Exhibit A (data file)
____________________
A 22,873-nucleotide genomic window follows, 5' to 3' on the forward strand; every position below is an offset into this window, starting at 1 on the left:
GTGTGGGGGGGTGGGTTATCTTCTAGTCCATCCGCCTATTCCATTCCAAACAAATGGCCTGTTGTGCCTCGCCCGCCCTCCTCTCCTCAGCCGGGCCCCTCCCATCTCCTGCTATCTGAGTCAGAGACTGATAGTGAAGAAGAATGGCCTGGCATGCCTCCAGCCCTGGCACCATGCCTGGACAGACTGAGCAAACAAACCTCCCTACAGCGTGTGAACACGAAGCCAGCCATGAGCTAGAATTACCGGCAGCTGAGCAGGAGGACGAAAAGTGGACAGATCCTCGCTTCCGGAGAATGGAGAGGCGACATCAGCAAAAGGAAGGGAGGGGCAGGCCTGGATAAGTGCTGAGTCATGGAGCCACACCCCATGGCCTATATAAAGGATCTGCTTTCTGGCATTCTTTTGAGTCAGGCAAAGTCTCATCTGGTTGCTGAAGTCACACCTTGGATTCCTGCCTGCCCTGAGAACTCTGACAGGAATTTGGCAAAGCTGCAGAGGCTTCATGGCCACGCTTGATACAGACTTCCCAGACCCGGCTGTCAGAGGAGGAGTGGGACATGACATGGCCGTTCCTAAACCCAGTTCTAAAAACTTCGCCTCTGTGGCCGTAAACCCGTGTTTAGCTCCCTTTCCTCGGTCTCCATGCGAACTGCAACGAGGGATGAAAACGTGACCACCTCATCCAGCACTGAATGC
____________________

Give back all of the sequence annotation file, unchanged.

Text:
A 22,873-nucleotide genomic window follows, 5' to 3' on the forward strand; every position below is an offset into this window, starting at 1 on the left:
GTGTGGGGGGGTGGGTTATCTTCTAGTCCATCCGCCTATTCCATTCCAAACAAATGGCCTGTTGTGCCTCGCCCGCCCTCCTCTCCTCAGCCGGGCCCCTCCCATCTCCTGCTATCTGAGTCAGAGACTGATAGTGAAGAAGAATGGCCTGGCATGCCTCCAGCCCTGGCACCATGCCTGGACAGACTGAGCAAACAAACCTCCCTACAGCGTGTGAACACGAAGCCAGCCATGAGCTAGAATTACCGGCAGCTGAGCAGGAGGACGAAAAGTGGACAGATCCTCGCTTCCGGAGAATGGAGAGGCGACATCAGCAAAAGGAAGGGAGGGGCAGGCCTGGATAAGTGCTGAGTCATGGAGCCACACCCCATGGCCTATATAAAGGATCTGCTTTCTGGCATTCTTTTGAGTCAGGCAAAGTCTCATCTGGTTGCTGAAGTCACACCTTGGATTCCTGCCTGCCCTGAGAACTCTGACAGGAATTTGGCAAAGCTGCAGAGGCTTCATGGCCACGCTTGATACAGACTTCCCAGACCCGGCTGTCAGAGGAGGAGTGGGACATGACATGGCCGTTCCTAAACCCAGTTCTAAAAACTTCGCCTCTGTGGCCGTAAACCCGTGTTTAGCTCCCTTTCCTCGGTCTCCATGCGAACTGCAACGAGGGATGAAAACGTGACCACCTCATCCAGCACTGAATGC